Julie Chávez Rodríguez is the former State Director and Senior Adviser for Senator Kamala Harris, where she oversaw operations and public engagement across five district offices as the Senator’s principal representative among constituents and elected leaders throughout California. Before returning to California, Julie was Special Assistant to President Obama and Senior Deputy Director of Public Engagement at the White House, directing LGBT, AAPI, Latino, Veteran, Youth, and Labor outreach and supporting efforts to reform our nation’s immigration system, improve services for veterans, and increase access to affordable, quality health care. She is also the granddaughter of Cesar Chávez, and his work continues to inspire her own.
OneJustice had the great honor of working closely with Julie Chávez Rodríguez and her team in the days and weeks of the San Francisco and Los Angeles airport legal clinics in the wake of the Muslim ban, and that work to expand the reach and scope of legal aid and immigration legal services has continued over the last two years. Don’t miss this remarkable opportunity to hear Ms. Rodríguez’s reflections on the the importance of civil legal aid, particularly at this period in our country’s development, as we celebrate OneJustice’s impact over the last 40 years and a bold vision for the future. Tickets are available online here, and we look forward to seeing you on June 13th.
2019 Opening Doors to Justice and 40th Anniversary Celebration
Where:Julia Morgan Ballroom in downtown San Francisco When: Thursday, June 13, 2019
6pm: Cocktail Reception
7pm: Seated Program with hearty hors d’oeuvres
With lobbying in DC for increased legal aid funding, running pro bono clinics across the state, and leading trainings for California’s legal aid network, we almost forgot to introduce you to our newest directors – Gail Quan, Director, Healthy Nonprofits and Sharon Bashan, Director, Pro Bono Justice! As we do with all new folks, we asked them to answer these four questions:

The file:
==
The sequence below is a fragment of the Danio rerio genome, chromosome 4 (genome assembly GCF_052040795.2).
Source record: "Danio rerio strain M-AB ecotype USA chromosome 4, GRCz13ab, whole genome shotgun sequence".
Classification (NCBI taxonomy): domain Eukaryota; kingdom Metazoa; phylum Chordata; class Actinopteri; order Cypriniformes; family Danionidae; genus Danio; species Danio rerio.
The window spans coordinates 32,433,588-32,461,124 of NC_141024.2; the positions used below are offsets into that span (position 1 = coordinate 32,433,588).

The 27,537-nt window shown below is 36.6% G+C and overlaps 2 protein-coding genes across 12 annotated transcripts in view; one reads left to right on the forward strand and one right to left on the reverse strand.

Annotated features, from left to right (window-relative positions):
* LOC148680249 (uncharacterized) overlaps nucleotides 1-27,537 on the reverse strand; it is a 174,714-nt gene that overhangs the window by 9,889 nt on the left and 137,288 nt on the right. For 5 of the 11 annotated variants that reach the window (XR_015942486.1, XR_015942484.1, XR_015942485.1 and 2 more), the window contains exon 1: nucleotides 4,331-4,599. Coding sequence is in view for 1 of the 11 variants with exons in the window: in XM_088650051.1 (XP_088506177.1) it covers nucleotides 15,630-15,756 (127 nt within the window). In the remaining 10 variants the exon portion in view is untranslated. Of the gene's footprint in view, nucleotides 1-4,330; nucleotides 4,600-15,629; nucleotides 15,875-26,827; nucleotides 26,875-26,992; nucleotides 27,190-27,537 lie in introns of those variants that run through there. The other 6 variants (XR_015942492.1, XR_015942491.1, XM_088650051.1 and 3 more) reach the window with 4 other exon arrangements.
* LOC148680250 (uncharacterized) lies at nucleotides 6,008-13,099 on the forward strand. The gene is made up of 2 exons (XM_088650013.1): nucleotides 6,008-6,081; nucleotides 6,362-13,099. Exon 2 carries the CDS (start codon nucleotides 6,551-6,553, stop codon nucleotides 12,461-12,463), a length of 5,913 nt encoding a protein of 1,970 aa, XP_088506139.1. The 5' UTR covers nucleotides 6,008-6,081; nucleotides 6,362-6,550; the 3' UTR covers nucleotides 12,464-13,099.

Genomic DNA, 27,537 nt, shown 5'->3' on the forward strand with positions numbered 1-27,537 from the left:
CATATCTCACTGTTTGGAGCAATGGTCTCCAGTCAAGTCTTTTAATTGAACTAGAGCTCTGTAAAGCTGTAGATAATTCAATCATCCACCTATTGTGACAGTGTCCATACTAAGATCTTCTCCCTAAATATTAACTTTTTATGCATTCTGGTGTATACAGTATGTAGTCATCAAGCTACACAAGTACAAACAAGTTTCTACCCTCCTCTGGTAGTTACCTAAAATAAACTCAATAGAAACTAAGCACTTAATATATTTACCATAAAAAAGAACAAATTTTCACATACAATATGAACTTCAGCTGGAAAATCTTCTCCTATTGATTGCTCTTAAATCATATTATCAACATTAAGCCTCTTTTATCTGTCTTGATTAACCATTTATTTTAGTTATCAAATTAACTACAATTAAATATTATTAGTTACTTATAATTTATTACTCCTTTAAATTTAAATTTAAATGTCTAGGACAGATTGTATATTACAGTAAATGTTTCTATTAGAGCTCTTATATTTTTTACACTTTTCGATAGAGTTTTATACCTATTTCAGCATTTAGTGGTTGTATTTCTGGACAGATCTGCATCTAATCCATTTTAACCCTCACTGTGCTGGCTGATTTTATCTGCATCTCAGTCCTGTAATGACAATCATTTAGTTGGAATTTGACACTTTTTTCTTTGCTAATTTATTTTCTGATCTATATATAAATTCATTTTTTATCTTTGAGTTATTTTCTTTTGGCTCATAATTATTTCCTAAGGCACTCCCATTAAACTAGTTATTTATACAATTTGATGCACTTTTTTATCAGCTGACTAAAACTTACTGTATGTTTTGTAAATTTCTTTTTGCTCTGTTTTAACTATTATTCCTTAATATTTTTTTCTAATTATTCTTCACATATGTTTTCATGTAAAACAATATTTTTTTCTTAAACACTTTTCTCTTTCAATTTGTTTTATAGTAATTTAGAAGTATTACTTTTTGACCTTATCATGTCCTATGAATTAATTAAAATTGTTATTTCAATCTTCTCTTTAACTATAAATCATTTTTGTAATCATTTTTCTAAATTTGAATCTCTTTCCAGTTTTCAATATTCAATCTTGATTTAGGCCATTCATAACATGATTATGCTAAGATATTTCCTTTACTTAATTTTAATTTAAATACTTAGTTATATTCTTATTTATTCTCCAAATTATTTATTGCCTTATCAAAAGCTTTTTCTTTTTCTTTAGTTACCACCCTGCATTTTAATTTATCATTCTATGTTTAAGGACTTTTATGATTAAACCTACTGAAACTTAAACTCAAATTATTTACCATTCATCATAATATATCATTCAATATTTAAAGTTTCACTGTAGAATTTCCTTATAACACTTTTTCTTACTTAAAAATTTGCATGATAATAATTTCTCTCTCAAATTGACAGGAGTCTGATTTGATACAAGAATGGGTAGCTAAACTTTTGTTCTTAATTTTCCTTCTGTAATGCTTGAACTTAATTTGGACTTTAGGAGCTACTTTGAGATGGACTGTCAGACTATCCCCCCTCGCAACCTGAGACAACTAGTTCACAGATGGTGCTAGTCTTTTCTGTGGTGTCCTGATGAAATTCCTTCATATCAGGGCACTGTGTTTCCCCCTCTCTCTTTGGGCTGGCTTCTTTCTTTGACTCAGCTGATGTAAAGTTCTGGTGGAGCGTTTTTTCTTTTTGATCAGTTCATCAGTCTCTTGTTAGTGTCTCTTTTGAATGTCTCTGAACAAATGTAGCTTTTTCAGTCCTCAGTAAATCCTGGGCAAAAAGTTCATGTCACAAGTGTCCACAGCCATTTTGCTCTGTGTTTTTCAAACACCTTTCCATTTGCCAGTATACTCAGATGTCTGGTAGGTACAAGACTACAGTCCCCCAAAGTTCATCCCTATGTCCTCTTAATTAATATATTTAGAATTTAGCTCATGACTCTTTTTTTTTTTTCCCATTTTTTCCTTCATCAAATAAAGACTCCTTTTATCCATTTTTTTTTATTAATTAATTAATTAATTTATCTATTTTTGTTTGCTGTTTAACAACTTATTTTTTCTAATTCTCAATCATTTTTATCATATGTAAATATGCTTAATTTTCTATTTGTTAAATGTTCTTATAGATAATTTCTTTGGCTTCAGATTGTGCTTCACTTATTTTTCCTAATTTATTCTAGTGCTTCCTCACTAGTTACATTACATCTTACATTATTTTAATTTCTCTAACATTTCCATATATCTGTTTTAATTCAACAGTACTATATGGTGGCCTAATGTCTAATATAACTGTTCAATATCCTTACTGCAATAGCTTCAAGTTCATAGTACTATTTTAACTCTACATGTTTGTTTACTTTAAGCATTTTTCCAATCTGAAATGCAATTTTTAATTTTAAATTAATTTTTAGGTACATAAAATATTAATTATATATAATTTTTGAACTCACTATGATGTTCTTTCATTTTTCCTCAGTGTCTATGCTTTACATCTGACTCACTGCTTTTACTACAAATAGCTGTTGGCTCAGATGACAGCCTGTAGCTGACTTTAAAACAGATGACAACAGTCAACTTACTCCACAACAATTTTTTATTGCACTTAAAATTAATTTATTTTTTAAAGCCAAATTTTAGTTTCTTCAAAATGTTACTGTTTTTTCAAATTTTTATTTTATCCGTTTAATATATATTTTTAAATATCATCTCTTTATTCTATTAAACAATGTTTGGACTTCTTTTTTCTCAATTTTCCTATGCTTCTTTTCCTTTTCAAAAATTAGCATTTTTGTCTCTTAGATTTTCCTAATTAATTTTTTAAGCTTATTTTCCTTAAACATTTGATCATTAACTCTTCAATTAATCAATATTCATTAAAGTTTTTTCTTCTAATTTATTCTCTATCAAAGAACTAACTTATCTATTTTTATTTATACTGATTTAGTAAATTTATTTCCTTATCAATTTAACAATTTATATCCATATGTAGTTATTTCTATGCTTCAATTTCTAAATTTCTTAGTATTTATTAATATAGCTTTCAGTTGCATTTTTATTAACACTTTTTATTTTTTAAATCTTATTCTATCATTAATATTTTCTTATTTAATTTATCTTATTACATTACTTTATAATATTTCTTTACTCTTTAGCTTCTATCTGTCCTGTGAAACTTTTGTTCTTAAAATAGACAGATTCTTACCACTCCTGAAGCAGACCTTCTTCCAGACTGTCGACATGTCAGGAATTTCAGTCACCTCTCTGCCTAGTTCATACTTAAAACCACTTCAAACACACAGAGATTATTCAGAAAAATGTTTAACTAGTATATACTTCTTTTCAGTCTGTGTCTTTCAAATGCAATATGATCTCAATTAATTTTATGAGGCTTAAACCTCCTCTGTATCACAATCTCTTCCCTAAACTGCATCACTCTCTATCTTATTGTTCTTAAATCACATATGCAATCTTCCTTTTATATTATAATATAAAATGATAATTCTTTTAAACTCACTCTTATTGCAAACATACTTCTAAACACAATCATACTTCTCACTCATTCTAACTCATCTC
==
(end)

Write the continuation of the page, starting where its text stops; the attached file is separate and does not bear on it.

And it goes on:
What drew you to OneJustice’s vision, mission, and strategies?
Tell us a bit about your position at OneJustice and what you hope to achieve?
What was your path in coming to OneJustice?
And please tell us something about yourself that not everyone might know.
I joined OneJustice because I love the organization’s approach to bringing life-changing legal help to those in need. Through its programs, OneJustice effectively partners with nonprofits, firms, law schools, businesses and individuals to improve the civil legal aid delivery system. The OneJustice team makes a difference, and I’m excited to contribute to their impact.
As the Healthy Nonprofits Program Director, I serve as a member of the Management Team, working to ensure the health, sustainability, and effectiveness of the organization. I am also responsible for managing and growing the Healthy Nonprofits Program, directing the Executive Fellowship program and participating in HNP consulting projects. I plan to increase the reach and impact of the Executive Fellowship program by providing alumni with additional support and resources, as well as broadening HNP’s consulting services.
I started my legal career as a commercial litigator at Pillsbury Winthrop LLP (now Pillsbury Winthrops Shaw Pittman and then at Coblentz, Patch, Duffy & Bass, LLP. Throughout my work I was deeply embedded in both firms’ pro bono practices, representing clients in matters involving eviction defense, asylum and school expulsions. Immediately prior to joining OneJustice, I worked as Legal Counsel at Tides, a philanthropic partner and nonprofit accelerator dedicated to building a world of shared prosperity and social justice. As Legal Counsel, I managed the risk and compliance of Tides 501(c)(3) and (c)(4) operations, providing legal support for more than fiscally-sponsored 160 projects and assisting high net-worth individuals, corporations and private foundations with their philanthropic giving through a variety of vehicles, including donor advised funds. Throughout my career I also worked, and continue to work, as a law professor at Golden Gate University.